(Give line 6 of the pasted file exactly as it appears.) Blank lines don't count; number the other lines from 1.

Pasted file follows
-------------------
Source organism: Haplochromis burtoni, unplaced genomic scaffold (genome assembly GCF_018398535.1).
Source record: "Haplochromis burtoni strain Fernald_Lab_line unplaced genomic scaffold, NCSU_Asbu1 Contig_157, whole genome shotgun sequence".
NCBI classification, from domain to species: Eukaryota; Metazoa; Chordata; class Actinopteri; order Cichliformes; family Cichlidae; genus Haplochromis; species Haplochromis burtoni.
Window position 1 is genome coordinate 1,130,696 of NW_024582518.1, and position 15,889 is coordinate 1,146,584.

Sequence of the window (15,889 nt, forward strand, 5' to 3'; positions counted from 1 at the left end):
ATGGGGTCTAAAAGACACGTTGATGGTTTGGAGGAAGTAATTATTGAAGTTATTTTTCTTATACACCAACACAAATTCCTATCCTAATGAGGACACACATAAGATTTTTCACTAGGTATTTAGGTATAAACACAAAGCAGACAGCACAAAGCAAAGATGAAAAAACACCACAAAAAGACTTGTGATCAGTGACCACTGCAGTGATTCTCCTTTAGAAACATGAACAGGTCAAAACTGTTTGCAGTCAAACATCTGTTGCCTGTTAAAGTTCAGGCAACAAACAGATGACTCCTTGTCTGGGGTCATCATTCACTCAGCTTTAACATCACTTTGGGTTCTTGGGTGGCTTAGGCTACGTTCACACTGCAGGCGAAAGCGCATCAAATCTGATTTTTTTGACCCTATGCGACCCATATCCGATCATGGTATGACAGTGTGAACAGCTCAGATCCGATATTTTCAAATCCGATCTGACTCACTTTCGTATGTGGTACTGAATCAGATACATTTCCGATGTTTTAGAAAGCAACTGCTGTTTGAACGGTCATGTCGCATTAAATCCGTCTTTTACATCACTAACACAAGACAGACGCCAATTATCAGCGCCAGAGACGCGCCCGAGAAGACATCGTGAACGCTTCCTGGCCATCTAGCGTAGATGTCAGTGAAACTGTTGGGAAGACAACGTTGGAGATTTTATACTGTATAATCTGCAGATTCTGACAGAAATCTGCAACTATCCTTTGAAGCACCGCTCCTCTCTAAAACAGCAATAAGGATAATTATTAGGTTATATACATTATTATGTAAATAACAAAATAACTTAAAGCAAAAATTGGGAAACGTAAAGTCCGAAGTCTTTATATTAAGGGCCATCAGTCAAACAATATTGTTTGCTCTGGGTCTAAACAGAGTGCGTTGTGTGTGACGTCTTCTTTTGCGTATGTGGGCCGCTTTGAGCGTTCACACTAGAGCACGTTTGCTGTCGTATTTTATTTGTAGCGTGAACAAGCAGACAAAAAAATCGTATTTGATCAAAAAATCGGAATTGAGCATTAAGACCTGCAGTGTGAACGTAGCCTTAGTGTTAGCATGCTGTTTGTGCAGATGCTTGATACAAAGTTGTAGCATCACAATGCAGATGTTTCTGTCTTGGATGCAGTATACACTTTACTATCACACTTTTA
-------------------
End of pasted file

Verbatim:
ATGGGGTCTAAAAGACACGTTGATGGTTTGGAGGAAGTAATTATTGAAGTTATTTTTCTTATACACCAACACAAATTCCTATCCTAATGAGGACACACATAAGATTTTTCACTAGGTATTTAGGTATAAACACAAAGCAGACAGCACAAAGCAAAGATGAAAAAACACCACAAAAAGACTTGTGATCAGTGACCACTGCAGTGATTCTCCTTTAGAAACATGAACAGGTCAAAACTGTTTGCAGTCAAACATCTGTTGCCTGTTAAAGTTCAGGCAACAAACAGATGACTCCTTGTCTGGGGTCATCATTCACTCAGCTTTAACATCACTTTGGGTTCTTGGGTGGCTTAGGCTACGTTCACACTGCAGGCGAAAGCGCATCAAATCTGATTTTTTTGACCCTATGCGACCCATATCCGATCATGGTATGACAGTGTGAACAGCTCAGATCCGATATTTTCAAATCCGATCTGACTCACTTTCGTATGTGGTACTGAATCAGATACATTTCCGATGTTTTAGAAAGCAACTGCTGTTTGAACGGTCATGTCGCATTAAATCCGTCTTTTACATCACTAACACAAGACAGACGCCAATTATCAGCGCCAGAGACGCGCCCGAGAAGACATCGTGAACGCTTCCTGGCCATCTAGCGTAGATGTCAGTGAAACTGTTGGGAAGACAACGTTGGAGATTTTATACTGTATAATCTGCAGATTCTGACAGAAATCTGCAACTATCCTTTGAAGCACCGCTCCTCTCTAAAACAGCAATAAGGATAATTATTAGGTTATATACATTATTATGTAAATAACAAAATAACTTAAAGCAAAAATTGGGAAACGTAAAGTCCGAAGTCTTTATATTAAGGGCCATCAGTCAAACAATATTGTTTGCTCTGGGTCTAAACAGAGTGCGTTGTGTGTGACGTCTTCTTTTGCGTATGTGGGCCGCTTTGAGCGTTCACACTAGAGCACGTTTGCTGTCGTATTTTATTTGTAGCGTGAACAAGCAGACAAAAAAATCGTATTTGATCAAAAAATCGGAATTGAGCATTAAGACCTGCAGTGTGAACGTAGCCTTAGTGTTAGCATGCTGTTTGTGCAGATGCTTGATACAAAGTTGTAGCATCACAATGCAGATGTTTCTGTCTTGGATGCAGTATACACTTTACTATCACACTTTTA